Green Building, Habitat Style


Green Building Defined

The term “green building” is used by many and in diverse ways. At Habitat for Humanity of Greater Los Angeles (Habitat LA), we define it as providing housing for people with methods, products and processes that lessen the detrimental impacts on the health of the human and ecological environment. Economically, cost-benefit analyses show tremendous long-term savings to homeowners and society when we design and plan buildings and housing that is energy—and resource—efficient.

The Core Elements of Green Building

Habitat LA is among a growing number of Habitat for Humanity affiliates that is incorporating Green Building elements that improves the affordability and sustainability for homeowners and the communities in which they live. Green Building means addressing certain core elements during the stages of planning, design, development and construction.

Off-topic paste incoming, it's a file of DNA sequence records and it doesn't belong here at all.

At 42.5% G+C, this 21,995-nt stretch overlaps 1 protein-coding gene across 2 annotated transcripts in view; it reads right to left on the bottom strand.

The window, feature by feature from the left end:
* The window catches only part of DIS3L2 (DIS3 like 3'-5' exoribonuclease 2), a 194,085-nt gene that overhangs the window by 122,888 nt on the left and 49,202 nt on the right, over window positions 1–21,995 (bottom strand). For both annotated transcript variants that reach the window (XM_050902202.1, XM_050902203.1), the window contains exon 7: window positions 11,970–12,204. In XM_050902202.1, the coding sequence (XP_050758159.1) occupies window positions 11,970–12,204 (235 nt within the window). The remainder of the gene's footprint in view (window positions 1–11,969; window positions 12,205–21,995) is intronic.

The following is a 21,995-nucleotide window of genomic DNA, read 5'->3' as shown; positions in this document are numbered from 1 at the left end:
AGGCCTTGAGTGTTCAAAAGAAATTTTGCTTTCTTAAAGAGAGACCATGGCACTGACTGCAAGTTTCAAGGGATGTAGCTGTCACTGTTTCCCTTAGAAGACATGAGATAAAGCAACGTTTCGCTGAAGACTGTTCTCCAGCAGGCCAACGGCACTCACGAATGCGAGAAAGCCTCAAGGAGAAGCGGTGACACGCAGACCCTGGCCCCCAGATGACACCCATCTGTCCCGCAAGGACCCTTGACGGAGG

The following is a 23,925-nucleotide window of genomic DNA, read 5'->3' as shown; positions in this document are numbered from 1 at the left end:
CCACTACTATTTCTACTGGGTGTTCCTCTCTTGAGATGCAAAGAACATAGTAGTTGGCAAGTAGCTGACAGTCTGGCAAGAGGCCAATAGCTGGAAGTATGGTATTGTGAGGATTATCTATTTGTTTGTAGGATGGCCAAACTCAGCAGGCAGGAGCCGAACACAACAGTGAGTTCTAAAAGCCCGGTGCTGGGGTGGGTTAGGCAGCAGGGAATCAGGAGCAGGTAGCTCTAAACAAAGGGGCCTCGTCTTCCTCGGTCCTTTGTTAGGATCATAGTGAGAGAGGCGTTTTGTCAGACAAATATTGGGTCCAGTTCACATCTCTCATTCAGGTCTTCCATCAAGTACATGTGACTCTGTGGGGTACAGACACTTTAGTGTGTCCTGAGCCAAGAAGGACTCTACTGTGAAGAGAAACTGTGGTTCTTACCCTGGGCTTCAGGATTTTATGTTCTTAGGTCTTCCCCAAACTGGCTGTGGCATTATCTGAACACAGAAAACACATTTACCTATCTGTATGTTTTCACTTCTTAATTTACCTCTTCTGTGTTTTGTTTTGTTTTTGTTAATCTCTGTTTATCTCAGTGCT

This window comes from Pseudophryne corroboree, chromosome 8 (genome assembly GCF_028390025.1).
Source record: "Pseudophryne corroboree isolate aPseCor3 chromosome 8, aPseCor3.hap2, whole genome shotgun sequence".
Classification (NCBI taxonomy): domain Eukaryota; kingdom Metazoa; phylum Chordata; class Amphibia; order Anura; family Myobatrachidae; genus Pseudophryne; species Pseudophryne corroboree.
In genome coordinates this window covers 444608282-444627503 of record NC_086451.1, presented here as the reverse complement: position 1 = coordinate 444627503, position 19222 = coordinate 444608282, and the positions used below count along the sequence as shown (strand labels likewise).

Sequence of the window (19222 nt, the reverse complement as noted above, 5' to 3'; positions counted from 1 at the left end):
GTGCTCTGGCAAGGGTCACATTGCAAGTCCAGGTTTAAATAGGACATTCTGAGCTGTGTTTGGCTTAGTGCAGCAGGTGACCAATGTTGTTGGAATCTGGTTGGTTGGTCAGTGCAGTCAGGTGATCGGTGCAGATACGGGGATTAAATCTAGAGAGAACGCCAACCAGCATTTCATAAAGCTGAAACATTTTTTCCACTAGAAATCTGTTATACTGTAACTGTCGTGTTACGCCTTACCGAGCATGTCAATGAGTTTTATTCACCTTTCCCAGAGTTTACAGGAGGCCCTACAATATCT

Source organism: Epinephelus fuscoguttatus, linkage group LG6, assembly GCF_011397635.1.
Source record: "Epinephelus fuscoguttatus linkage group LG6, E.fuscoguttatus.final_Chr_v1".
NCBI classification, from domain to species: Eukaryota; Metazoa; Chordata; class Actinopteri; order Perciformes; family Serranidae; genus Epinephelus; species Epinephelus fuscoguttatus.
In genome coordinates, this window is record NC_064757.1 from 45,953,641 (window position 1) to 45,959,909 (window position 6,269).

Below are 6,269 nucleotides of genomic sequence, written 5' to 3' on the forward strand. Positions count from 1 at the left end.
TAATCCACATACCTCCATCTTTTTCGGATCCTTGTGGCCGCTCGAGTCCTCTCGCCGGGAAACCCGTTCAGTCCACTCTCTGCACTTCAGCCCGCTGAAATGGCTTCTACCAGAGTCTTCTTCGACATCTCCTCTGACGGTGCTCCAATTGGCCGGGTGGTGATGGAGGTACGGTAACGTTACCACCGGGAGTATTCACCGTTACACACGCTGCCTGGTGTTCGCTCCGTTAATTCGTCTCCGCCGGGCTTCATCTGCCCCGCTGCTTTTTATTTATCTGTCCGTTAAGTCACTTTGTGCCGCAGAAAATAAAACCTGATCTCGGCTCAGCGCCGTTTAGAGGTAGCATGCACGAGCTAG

Habitat LA Green building practices include

  • Energy Star® appliances
  • Solar ready homes
  • Low-flow plumbing fixtures, including toilets, shower heads, and faucets
  • High efficiency HVAC systems
  • Energy efficient light fixtures, windows, and doors
  • Recyclable building materials
  • Zero- to Low- VOC (Volatile Organic Compounds) paint
  • Site water retention systems, including rain barrels, to minimize pollution from storm runoff
  • Native drought – tolerant landscaping
  • Recycled insulation

In 2008, Habitat LA built 30 homes as a part of the Jimmy Carter Work Project (JCWP) employing Green Building practices. These homes were the first Habitat for Humanity homes in Southern California and the first JCWP homes to be awarded Silver LEED (Leadership in Energy and Environmental Design) Certification by the US Green Building Council.

Habitat LA’s green practices do not end with just construction but are also demonstrated through our ReStores, which diverts millions of pounds of debris away from area landfills by recycling building and home products and other deconstruction efforts.